Let me put it this way: in the old days of the original D&D, there were few if any illustrations, the pages were plain black text on white paper, crammed full of rules, background information, charts and lists, and the like. Some games eventually started making their books look nicer, but really, does that change the content that you're getting? Is there any more info in the fancy full-colour tomes replete with page backgrounds that use a lot of ink for no other purpose than to make the glossy colour pages look like antique parchment than there was on the plain black-on-white pages in the original D&D books?

So it seems to me that we're paying more money for the same level of rules.

But that brings me to another point. Why keep buying new rules systems at all? I feel that I have gotten to the point where anything that you'd want to do can be accomplished using a rules system that you already know. The d20 system, just as one example, has supplements allowing it to be used not just for fantasy, but also for modern, horror, science-fiction, and various other settings besides. The original Storyteller system was set in modern day, but later supplements have used the same system for Cyberpunk, Medieval, WWI, Wild West, Renaissance, mythic, space travel, superheroes, and pulp-adventure. And let's not even discuss universal systems such as GURPS, Torg, or Rifts.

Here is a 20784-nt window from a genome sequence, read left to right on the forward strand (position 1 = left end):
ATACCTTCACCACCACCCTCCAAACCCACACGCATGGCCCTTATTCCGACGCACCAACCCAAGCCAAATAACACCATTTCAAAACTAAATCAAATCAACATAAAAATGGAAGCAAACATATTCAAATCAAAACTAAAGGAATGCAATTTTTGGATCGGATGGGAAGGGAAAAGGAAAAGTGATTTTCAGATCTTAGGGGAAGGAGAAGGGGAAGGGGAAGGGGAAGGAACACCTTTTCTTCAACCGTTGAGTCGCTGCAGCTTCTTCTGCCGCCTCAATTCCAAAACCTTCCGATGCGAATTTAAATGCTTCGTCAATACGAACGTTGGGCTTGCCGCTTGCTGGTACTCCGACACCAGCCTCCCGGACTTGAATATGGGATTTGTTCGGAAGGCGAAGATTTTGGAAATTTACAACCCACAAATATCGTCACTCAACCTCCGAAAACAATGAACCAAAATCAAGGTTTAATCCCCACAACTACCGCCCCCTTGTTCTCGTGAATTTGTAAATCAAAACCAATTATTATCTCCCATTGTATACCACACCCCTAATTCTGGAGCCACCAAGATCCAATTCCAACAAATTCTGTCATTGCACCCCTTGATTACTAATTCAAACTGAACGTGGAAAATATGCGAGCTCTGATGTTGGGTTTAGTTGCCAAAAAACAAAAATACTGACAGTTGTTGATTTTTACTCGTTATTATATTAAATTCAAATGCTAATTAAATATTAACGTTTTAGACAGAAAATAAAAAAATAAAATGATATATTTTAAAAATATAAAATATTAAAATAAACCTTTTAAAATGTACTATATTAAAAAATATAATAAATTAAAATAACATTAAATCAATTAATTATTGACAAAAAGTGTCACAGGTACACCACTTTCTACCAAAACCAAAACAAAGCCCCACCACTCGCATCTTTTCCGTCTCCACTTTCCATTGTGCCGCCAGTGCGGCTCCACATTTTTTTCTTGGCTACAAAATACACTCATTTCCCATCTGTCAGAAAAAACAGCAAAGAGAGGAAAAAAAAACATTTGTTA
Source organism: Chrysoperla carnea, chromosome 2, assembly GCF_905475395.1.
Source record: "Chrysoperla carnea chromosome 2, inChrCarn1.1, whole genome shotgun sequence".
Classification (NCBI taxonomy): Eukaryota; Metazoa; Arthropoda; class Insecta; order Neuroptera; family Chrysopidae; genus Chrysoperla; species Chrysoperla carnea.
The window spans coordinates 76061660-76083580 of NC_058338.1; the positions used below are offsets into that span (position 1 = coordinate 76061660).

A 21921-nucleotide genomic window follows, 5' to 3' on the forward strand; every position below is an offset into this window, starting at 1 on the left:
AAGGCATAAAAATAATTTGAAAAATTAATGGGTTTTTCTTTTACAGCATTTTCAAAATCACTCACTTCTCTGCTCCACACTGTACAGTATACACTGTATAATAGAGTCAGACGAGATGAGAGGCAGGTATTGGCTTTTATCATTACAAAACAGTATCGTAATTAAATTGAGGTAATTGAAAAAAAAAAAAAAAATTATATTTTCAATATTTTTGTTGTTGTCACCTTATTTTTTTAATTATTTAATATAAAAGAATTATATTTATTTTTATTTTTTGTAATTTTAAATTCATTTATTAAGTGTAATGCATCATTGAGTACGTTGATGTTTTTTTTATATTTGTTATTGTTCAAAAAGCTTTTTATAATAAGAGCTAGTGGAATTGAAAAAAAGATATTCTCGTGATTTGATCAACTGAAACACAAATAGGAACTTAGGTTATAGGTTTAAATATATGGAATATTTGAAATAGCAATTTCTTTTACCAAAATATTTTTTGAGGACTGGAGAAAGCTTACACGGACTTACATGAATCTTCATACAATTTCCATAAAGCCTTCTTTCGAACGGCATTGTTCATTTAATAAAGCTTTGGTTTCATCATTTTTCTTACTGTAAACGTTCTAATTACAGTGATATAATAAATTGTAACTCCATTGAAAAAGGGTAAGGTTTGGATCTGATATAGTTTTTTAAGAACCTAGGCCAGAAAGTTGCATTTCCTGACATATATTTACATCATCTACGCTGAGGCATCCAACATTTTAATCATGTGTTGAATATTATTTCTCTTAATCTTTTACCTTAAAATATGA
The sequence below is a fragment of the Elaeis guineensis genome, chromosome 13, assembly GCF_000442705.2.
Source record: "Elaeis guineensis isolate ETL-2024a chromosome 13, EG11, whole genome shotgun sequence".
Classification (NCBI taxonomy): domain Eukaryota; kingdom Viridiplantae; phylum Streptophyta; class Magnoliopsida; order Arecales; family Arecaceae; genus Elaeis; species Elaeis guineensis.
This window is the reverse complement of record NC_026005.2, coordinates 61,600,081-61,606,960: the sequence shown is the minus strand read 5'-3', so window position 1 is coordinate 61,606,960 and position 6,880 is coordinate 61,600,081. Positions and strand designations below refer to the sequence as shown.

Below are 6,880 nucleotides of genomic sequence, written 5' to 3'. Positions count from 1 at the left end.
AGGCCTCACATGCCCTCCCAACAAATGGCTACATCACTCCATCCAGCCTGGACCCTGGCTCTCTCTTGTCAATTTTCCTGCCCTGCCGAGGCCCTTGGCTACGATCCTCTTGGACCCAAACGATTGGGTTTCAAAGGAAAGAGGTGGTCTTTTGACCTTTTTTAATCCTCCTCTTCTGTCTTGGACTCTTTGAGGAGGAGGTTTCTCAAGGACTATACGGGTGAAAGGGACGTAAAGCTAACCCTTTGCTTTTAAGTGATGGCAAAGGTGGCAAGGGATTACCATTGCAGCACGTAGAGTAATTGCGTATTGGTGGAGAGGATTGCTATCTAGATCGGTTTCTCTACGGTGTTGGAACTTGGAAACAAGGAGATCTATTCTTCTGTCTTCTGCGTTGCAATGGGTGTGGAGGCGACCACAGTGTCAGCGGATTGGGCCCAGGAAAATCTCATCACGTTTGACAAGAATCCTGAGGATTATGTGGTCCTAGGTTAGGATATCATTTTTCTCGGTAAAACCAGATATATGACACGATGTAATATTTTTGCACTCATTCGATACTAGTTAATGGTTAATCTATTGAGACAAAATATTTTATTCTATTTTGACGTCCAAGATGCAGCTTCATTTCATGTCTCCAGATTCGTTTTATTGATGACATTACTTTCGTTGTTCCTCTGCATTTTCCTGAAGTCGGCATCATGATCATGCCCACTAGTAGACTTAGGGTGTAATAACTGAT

So any system can be used for any setting. I once ran a GURPS Celtic Myth game using the Storyteller System, because it fit better with the mood I was trying to create.

You don't need to buy new books. If you find a new setting you like, take the setting and apply a rules set that you already know to it. Save your money. And maybe, if you're feeling particularly adventurous, you can even create your own setting.

Sunday, April 6, 2008

Play By Email

Hello and welcome to another week of the Game Dork's Gaming Corner. This week, I want to talk a bit about PBeM. For those of you that don't know, that stands for "Play By eMail." See, gamers have been playing games via correspondence since the 60s, when players in wargames such as Diplomacy would operate across miles of distance by sending their moves to their opponent in the mail. The opponent would adjust his own board according to the instructions in the letter, and decide what his own move would be, and then mail that back to the other player, and so on.